The solution is to speak up and share your burden with those you love and trust. Staying silent helps no one. It doesn’t help you heal. It doesn’t stop child predators.
So please, dig deep, find courage, speak up, and start healing yourself and protecting others.
Fourth, Dallas’ Episcopal bishop is supposed to care for his flock. But as best we can tell, he’s been silent about this egregious case. Since this is an Episcopal school, founded and headed by an Episcopal priest, with Episcopal students and staff, the bishop can’t duck and dodge this scandal.
The bishop has considerable resources - diocesan website, parish bulletins, pulpit announcements, employees and volunteers. He can, and must, use them to aggressively seek out and help anyone else who witnessed or experienced child sex crimes at the school.
Thousands of students attend or have attended this school. Simple math and common sense tell us that likely dozens of them were molested – by teachers, staff, relatives, neighbors, and other predators. The bishop can’t stay silent. Knowing what we all now know about allegations of repeated cover ups at the school, we strongly feel the bishop has a moral and civic duty to follow Christ’s admonition in the parable of the good shepherd and take strong measures to find others who were violated here and are still suffering in shame, silence and self blame.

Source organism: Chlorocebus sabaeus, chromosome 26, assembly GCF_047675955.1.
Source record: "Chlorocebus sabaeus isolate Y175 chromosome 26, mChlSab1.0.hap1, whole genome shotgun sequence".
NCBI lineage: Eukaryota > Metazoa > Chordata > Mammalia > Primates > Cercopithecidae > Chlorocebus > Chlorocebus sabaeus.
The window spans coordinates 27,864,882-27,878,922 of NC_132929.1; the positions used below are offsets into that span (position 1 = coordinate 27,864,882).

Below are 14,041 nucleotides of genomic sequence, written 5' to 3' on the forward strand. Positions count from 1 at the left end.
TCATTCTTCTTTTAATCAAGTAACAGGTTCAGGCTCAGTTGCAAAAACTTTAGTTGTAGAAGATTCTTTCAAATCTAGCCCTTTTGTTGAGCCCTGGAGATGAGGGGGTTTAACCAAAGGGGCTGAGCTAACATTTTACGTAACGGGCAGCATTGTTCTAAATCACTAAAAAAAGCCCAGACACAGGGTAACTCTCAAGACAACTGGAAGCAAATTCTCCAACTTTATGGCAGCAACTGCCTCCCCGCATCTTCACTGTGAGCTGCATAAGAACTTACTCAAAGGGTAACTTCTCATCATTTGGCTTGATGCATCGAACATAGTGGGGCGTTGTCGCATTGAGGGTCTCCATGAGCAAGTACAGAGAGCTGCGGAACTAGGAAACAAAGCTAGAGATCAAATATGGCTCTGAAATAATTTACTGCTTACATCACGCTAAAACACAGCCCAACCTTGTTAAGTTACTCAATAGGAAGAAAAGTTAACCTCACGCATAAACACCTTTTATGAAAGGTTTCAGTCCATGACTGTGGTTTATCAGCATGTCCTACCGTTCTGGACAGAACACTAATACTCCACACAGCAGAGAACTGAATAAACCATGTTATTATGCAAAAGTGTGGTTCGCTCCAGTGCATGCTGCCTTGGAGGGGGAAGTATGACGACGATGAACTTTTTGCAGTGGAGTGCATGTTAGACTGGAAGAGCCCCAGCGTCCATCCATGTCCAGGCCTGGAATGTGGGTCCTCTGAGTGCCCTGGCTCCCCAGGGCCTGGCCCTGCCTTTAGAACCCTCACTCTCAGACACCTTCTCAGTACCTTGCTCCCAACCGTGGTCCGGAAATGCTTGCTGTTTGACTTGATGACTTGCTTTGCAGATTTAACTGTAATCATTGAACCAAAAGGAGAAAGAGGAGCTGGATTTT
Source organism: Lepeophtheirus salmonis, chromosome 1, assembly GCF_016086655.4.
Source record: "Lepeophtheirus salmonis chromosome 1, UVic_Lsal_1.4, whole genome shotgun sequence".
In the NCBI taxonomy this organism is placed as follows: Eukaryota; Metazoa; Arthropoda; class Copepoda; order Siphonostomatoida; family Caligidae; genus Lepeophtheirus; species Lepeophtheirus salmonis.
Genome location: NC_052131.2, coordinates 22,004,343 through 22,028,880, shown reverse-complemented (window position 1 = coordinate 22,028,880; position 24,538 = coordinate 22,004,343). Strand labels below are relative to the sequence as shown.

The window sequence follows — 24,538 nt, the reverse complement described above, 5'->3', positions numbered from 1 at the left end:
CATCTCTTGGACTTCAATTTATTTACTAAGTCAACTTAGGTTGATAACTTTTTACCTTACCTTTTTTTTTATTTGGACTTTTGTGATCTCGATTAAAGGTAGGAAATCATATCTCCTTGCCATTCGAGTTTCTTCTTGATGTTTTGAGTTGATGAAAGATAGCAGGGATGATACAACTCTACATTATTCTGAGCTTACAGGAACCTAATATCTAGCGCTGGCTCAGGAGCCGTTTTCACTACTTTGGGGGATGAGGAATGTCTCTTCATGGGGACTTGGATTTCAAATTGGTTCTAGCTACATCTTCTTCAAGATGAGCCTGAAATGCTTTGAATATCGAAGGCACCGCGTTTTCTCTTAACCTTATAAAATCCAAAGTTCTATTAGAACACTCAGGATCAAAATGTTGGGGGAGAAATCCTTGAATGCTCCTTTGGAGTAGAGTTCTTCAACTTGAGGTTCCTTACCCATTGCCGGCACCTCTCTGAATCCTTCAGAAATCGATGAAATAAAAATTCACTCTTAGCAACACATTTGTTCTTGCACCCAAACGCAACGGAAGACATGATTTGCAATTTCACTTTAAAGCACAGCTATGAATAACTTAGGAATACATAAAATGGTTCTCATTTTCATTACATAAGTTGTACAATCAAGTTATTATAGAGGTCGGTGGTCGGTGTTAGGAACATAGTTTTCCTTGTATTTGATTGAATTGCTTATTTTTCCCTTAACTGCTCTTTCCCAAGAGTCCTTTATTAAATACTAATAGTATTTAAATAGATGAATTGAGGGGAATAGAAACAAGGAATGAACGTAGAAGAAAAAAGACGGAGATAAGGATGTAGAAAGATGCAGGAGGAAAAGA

(SNAP, the Survivors Network of those Abused by Priests, is the world’s oldest and largest support group for clergy abuse victims. We’ve been around for 23 years and have more than 10,000 members. Despite the word “priest” in our title, we have members who were molested by religious figures of all denominations, including nuns, rabbis, bishops, and Protestant ministers. Our website is SNAPnetwork.org)
Contact - David Clohessy (314-566-9790 cell, SNAPclohessy@aol.com), Barbara Blaine (312-399-4747, SNAPblaine@gmail.com), Peter Isely (414-429-7259, firstname.lastname@example.org), Barbara Dorris (314-862-7688 home, 314-503-0003 cell, SNAPdorris@gmail.com)
SNAP will be Representing Clergy Abuse Survivors in Rome!
We are taking the fight to Rome and are standing up for all survivors on a world stage! From February 19-25, Board President Tim Lennon, Seattle Leader Mary Dispenza, Los Angeles Leader Esther Hatfield Miller and Austin Leader Carol Midboe will be traveling to Rome for Pope Francis' Papal Abuse Summit.
If you are a member of the media and looking to get in touch with these survivors while in Rome, click here for our media advisory and contact information. If you are interested in connecting with a survivor in the US from your area of coverage, please contact one of the SNAP leaders in the US listed below:
- East Coast/DC: Becky Ianni (SNAPvirginia@cox.net, 703-801-6044)
- Midwest/Chicago: Zach Hiner (email@example.com, 517-974-9009)
- Midwest/St. Louis: David Clohessy (firstname.lastname@example.org, 314314-566-9790)
- West Coast / San Francisco: Melanie Sakoda (email@example.com, 925-708-6175)
If you are looking to help spread the word about the importance of this summit and for survivors to be heard, add your voice to the conversation on social media using the hashtag #PBC2019. Be sure to follow SNAP on twitter and Facebook and share our posts, add your comments, and let the world know that we are watching!Learn More